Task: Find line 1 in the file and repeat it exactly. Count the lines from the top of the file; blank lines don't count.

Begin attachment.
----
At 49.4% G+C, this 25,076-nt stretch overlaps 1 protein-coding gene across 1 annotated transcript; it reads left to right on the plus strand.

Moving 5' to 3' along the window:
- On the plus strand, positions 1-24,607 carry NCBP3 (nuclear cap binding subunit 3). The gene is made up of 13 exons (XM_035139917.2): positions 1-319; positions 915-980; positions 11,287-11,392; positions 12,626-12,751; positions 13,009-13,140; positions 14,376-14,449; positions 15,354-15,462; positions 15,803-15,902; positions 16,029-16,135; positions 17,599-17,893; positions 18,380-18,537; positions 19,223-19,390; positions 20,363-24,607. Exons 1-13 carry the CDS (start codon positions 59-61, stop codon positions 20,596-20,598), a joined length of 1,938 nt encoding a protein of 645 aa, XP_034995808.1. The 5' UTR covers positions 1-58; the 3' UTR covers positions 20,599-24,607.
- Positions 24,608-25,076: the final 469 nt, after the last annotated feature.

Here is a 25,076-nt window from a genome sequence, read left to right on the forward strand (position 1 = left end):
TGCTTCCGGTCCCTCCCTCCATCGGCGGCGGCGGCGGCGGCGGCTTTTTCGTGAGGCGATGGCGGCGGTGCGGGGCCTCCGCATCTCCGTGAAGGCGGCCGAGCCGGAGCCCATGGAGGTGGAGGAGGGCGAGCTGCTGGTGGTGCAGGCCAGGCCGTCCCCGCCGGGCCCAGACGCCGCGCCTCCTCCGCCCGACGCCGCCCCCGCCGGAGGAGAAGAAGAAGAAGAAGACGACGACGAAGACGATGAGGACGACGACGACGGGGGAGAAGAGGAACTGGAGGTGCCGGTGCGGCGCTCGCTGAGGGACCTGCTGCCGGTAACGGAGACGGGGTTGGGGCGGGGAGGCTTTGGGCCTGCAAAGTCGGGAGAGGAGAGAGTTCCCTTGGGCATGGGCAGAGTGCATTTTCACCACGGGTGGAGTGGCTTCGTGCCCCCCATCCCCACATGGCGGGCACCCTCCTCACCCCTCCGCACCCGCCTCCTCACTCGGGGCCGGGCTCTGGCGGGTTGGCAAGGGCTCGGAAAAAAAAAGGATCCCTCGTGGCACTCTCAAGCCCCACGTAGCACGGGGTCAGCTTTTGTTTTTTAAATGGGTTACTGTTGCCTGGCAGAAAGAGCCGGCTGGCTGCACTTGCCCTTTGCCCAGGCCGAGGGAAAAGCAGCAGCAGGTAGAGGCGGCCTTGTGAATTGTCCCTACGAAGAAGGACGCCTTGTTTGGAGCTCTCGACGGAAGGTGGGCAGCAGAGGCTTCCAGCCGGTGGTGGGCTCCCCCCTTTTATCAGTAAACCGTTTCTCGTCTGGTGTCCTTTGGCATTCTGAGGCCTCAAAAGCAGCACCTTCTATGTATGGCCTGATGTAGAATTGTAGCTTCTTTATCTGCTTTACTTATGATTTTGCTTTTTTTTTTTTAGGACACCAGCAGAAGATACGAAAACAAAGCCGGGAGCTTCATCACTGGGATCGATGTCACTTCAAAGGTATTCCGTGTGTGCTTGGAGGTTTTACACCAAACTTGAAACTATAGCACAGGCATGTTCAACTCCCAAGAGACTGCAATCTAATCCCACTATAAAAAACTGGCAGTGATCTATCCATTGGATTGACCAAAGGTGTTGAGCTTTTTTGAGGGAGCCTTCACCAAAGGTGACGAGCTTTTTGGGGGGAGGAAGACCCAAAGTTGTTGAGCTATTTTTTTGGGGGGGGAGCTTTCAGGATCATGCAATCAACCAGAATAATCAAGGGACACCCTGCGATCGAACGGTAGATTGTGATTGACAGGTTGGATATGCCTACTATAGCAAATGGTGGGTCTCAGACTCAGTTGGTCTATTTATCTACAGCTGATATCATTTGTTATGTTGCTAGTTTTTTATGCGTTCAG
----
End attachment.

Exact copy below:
At 49.4% G+C, this 25,076-nt stretch overlaps 1 protein-coding gene across 1 annotated transcript; it reads left to right on the plus strand.